Saturday, 9 March 2013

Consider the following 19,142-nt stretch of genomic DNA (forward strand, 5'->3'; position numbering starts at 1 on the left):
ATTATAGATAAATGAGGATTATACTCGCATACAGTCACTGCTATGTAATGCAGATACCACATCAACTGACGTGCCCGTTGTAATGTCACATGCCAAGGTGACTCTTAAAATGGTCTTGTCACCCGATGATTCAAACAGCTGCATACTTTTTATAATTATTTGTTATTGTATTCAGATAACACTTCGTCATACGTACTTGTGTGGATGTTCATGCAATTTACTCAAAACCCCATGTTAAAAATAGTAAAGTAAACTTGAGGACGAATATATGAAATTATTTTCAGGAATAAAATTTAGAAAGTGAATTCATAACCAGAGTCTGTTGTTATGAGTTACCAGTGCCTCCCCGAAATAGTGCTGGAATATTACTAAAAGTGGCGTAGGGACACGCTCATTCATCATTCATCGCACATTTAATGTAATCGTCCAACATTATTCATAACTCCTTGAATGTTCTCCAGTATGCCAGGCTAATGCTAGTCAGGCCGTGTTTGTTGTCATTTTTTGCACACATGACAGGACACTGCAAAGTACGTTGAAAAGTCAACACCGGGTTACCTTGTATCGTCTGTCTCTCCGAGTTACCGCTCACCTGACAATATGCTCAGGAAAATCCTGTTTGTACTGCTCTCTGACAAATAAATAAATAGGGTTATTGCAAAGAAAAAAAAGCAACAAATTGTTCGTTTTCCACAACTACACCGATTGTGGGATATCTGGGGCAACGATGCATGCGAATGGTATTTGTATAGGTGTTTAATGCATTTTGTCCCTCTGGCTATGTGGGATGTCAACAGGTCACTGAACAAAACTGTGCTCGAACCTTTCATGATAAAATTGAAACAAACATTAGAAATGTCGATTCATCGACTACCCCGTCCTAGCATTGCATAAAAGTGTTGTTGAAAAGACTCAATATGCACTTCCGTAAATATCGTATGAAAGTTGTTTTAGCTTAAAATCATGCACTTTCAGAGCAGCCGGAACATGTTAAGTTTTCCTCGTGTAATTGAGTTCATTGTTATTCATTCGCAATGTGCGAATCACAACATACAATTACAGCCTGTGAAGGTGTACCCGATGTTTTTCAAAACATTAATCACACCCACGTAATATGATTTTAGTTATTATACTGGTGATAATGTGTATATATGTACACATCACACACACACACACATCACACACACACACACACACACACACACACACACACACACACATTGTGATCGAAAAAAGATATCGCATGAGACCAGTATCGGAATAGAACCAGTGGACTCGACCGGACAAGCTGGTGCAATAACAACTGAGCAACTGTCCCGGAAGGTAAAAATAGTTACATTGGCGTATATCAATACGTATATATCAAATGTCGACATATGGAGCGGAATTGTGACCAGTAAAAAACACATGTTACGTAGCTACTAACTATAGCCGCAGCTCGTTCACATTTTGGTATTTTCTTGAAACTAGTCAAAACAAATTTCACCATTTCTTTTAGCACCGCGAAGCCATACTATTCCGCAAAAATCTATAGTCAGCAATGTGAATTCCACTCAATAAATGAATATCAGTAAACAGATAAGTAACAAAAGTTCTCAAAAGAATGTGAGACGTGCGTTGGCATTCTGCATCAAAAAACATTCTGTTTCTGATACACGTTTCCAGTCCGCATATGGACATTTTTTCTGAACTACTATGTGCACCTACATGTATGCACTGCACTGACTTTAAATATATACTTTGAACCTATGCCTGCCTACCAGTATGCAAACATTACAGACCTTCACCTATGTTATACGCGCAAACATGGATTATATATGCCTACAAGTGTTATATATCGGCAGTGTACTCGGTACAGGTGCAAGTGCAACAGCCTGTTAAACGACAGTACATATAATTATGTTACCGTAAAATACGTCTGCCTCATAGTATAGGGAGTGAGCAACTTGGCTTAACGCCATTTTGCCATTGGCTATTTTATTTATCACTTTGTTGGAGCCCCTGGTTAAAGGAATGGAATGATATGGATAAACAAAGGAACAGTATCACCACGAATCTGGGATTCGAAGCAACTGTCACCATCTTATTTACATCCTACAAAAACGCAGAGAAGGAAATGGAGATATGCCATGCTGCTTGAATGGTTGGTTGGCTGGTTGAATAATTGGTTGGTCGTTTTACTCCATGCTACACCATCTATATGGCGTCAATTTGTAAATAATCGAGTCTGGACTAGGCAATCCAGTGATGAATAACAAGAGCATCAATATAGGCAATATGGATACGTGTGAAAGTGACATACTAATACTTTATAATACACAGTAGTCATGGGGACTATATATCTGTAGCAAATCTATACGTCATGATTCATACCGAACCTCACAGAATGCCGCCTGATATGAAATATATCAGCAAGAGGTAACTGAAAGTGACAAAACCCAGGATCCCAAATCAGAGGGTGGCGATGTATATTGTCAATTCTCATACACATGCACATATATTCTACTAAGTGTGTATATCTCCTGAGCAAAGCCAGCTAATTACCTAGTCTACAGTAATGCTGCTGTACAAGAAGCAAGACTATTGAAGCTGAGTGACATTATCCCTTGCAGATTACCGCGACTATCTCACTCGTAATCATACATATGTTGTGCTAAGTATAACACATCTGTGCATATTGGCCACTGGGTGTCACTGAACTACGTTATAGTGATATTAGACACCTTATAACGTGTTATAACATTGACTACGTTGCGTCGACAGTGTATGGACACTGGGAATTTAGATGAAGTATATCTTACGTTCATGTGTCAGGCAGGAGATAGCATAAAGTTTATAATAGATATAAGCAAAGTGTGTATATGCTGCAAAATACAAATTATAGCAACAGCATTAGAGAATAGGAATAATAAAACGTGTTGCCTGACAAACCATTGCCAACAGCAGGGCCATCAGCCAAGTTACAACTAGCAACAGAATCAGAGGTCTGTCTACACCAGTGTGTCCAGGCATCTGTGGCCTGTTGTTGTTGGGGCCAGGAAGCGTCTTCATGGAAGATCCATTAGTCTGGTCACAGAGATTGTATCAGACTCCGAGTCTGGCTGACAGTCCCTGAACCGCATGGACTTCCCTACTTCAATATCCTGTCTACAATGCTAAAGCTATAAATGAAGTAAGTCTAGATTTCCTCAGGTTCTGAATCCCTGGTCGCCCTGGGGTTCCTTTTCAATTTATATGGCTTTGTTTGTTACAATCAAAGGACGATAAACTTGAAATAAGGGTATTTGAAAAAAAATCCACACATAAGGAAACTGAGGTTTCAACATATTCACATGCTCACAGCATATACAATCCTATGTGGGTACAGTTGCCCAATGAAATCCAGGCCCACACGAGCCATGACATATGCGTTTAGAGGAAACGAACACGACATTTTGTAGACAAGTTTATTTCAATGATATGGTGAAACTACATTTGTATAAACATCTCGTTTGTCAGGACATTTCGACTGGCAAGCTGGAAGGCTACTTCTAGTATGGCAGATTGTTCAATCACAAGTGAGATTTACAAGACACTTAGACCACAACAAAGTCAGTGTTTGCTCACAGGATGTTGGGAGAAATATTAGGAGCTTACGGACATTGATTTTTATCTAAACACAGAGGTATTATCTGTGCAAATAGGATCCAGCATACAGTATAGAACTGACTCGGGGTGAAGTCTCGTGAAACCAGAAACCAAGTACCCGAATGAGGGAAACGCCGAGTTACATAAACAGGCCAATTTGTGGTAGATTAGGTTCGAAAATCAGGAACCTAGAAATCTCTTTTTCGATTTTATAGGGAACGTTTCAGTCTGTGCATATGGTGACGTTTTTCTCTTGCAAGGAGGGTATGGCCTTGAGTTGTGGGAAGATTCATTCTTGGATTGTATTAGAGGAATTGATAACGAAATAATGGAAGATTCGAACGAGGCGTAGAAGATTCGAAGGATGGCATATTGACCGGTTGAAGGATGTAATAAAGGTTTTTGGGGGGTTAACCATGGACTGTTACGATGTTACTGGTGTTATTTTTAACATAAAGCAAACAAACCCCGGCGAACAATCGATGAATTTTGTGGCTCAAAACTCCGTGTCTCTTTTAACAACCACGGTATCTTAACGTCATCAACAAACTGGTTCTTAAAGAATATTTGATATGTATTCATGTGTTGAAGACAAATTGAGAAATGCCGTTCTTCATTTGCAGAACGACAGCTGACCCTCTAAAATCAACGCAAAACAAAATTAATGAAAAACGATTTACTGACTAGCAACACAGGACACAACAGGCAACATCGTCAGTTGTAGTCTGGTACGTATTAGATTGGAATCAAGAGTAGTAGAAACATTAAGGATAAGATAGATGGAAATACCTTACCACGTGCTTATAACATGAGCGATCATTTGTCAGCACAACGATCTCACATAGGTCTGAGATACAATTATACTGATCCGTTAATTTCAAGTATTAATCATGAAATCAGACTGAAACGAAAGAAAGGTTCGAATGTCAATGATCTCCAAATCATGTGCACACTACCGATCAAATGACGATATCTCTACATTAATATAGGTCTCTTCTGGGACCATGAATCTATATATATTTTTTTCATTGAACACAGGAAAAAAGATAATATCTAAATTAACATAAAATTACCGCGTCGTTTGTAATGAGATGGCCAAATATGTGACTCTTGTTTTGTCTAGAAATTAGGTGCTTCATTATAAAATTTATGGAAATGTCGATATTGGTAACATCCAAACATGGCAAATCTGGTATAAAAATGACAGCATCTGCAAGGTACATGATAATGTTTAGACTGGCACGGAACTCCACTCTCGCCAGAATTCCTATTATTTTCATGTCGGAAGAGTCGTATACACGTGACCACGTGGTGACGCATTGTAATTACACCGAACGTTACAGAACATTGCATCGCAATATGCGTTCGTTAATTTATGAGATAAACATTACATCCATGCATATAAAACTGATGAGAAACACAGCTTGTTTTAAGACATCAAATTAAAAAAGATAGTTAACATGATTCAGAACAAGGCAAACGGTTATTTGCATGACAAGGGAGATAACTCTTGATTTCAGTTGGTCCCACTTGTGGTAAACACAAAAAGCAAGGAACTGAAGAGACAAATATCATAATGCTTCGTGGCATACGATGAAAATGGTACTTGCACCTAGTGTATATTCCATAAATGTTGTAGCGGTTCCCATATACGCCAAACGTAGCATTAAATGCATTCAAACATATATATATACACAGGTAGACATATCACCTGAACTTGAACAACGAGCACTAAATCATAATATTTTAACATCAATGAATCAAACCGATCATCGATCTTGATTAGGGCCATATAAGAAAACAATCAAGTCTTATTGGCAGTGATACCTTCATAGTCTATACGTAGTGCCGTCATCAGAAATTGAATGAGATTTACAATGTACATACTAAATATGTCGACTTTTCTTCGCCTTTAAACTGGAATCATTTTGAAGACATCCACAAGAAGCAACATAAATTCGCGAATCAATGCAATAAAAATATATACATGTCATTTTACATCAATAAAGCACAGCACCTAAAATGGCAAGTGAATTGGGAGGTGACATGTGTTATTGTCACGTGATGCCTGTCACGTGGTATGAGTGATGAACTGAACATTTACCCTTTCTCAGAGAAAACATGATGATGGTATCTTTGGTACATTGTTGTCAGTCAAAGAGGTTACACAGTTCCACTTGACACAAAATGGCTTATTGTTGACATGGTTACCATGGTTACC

Of all the West Yorkshire bands (the March Violets, The 3 Johns, Salvation etc) lumped in with the Sisters by lazy journalists in the early 80’s, none enjoyed greater success on their own terms than Red Lorry Yellow Lorry. OK, almost all their early releases had black sleeves with no band photo or details, they had a drum machine, and Chris Reed had a deep voice, but the differences between the bands were greater than their similarities. RLYL took their influences from the arty new wave bands from the original punk scene, such as Wire and The Stranglers, and Reed’s near-spoken vocals mixed low in the mix, with bass-driven melodies and powerful guitar chords to the fore, were reminiscent of those bands. A tight unit live, their gigs were more about honest toil and an outlet for angst than the more celebratory affairs The Sisters’ fans enjoyed, and although many Sisters fans also got into the Lorries, the impression was always of a band who were making it on their own terms rather than needing any patronage from any scene leaders. Never going fully down the goth root fashion-wise, the band remained on the fringes of the nascent scene, and being based on York label Red Rhino, they didn't hang out the same Leeds dives (Fav, Phono, Warehouse etc)as the afore-mentioned bands, but having said that their more anonymous appearance (no beards, hats or unfashionably fashionable long hair) would have allowed them to blend in if they did. Although peaking roughly around the same time as Eldritch’s crew in the mid-80s with their albums Talk About the Weather and Paint Your Wagon, RLYL arguably moved even further away from their darkwave roots than even the Sisters by the early 90s, although more recent live shows have seen them back to their 80’s best. Time for a RLYL revival ?